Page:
I think in your case, it’s great to know Mom’s on side, looking for the best approach. If anything, I’d say avoid meds until he hits adolescence if possible.

    Good luck 🙂

  7. I’ve always though that the “prescribing power” that our society has put into the hands of out elementary teachers is a bit scary. You mentioned that your son scored in the 99th percentile on an academic exam… and the teacher is wanting to give him mind-altering pills? I’m not exactly sure what that says about tha state of our education system… but there’s a message in there somewhere.

    Personally, I’ve found that regular aerobic exercise increases my focus… and wheat gluten… its was toxic to my system.

  8. I only have more anecdotal evidence to add, but my uncle was very similar to your son. Intelligent, artistic, a little socially and emotionally awkward. He had a lot of trouble focusing while growing up (in our family he’s famous for taking seven years to finish undergrad, a record that I came close to breaking), and he was well into adulthood before he finally sought diagnosis. He takes medicine for adult ADD now, and I know he wishes he had tried medication sooner.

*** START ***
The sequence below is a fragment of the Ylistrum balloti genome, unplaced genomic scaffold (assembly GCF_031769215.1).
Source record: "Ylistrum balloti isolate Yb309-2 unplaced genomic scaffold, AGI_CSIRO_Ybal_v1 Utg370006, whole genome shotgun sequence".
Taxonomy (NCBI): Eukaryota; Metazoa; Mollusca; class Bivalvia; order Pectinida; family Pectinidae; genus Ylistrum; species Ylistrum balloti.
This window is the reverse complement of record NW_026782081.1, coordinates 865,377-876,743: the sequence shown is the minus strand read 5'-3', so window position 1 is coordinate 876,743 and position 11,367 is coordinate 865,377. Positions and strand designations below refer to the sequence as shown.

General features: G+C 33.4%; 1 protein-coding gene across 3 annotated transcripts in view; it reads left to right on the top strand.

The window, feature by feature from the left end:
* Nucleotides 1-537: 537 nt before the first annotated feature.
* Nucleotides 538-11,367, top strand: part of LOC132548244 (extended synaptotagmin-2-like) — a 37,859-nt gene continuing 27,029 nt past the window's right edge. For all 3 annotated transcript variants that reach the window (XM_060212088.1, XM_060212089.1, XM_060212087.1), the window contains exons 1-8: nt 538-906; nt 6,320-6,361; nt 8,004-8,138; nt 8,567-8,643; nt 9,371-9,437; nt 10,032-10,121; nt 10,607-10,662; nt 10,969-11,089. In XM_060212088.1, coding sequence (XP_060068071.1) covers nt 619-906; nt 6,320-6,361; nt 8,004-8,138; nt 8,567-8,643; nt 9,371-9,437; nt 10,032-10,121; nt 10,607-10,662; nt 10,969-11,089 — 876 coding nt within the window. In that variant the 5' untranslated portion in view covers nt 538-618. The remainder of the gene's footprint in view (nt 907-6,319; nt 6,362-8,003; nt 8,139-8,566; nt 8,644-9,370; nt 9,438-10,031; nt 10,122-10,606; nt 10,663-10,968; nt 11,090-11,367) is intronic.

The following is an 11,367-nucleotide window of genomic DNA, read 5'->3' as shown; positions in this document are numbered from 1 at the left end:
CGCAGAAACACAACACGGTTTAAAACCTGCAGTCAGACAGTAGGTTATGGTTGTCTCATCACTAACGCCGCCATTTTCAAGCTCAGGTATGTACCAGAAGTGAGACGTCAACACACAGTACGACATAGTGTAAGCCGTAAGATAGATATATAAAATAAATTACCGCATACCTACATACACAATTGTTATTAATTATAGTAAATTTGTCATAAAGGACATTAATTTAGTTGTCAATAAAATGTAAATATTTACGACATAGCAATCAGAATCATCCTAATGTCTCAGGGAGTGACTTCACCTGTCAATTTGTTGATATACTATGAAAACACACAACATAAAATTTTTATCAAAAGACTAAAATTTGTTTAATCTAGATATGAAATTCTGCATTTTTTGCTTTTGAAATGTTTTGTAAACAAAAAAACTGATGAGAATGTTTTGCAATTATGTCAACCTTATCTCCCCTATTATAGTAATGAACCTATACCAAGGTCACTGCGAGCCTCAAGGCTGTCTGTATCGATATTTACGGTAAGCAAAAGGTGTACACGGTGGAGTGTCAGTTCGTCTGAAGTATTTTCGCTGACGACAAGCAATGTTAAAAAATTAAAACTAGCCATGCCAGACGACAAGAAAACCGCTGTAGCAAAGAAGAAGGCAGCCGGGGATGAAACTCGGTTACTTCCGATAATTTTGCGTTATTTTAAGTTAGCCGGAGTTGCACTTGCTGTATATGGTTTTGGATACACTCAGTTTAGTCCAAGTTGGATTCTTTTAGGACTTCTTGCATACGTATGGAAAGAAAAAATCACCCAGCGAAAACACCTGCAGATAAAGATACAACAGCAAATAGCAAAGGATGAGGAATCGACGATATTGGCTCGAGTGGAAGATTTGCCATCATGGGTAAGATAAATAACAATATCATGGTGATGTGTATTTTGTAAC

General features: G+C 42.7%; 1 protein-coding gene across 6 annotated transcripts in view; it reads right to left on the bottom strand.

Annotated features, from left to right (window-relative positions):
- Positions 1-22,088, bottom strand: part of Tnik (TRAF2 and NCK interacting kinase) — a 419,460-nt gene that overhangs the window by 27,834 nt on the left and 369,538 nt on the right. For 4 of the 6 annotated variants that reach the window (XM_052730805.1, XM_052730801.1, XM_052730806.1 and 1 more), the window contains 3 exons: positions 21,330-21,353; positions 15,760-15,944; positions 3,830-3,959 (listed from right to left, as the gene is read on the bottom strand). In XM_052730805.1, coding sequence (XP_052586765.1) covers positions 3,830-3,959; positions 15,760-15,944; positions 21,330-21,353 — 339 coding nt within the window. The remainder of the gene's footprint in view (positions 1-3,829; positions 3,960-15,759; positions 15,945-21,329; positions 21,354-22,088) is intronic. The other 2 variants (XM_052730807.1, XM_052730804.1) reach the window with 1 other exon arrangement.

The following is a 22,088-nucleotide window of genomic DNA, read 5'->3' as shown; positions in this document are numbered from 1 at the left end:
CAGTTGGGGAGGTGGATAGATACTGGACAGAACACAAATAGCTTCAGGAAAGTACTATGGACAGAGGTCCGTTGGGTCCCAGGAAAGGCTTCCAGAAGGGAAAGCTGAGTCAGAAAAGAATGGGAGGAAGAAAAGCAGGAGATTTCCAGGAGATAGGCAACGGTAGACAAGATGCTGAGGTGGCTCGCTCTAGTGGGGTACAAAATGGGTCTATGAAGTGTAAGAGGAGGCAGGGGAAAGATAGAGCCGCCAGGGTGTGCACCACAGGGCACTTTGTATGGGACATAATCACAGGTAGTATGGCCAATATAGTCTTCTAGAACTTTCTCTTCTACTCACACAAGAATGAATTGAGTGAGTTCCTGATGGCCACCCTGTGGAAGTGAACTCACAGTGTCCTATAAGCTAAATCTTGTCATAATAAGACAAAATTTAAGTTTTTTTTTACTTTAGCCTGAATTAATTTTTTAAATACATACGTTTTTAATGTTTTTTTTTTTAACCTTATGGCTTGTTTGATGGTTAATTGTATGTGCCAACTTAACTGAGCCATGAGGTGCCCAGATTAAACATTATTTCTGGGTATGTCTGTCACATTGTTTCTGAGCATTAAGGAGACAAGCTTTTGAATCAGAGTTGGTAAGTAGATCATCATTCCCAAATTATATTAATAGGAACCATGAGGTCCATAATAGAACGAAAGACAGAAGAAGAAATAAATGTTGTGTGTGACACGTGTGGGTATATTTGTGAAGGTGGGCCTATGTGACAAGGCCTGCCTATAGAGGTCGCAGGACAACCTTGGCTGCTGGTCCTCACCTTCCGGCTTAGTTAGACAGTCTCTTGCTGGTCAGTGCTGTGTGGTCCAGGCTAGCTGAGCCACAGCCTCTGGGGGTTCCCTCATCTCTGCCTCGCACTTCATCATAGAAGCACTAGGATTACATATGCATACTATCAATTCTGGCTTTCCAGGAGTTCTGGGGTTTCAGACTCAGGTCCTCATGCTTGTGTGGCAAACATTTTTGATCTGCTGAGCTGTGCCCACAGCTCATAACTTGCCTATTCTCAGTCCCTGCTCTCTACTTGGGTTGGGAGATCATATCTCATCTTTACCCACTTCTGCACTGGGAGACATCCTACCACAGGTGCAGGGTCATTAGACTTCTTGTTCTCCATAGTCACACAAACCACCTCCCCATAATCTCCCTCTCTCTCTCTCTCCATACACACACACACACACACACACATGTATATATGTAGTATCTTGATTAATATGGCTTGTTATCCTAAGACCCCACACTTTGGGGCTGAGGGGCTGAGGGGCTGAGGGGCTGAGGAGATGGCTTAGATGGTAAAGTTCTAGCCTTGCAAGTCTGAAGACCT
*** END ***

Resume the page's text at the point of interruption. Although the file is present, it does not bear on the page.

Whether or not your son is in the same boat, I can’t say. I’ve always been very similar to my uncle, but I think my problems were more because I was bored and unstimulated rather than having anything chemically wrong with me.

    • 13 extrovertscientist

      Hey El, thanks for sharing your experience. I’m still thoroughly considering the options. As far as how long it took to do undergrad… Don’t feel bad! I went to school for 8 years and got 2 associate degrees. Ha ha. I had 110 credits at the community college. Of course I was nickel and diming it the whole way but that’s not the important part.

      Anyway, I’m thinking my son’s biggest challenge is impulse control and that often comes in the form of inattentiveness.

  9. 14 whysharksmatter

    I am not yet a parent either, but I agree with some people above- the kid probably just isn’t challenged enough. Schools aren’t geared towards the 99% percentile.

    I would recommend making some outside-of-class homework to keep him stimulated. Science can be fun and challenging, and there are TONS of free online resources that teach science concepts.

    Again, if he likes my “shark o’ the week” posts, I’ve made a full length documentary about it… contact me through Andrew and I can mail you a copy.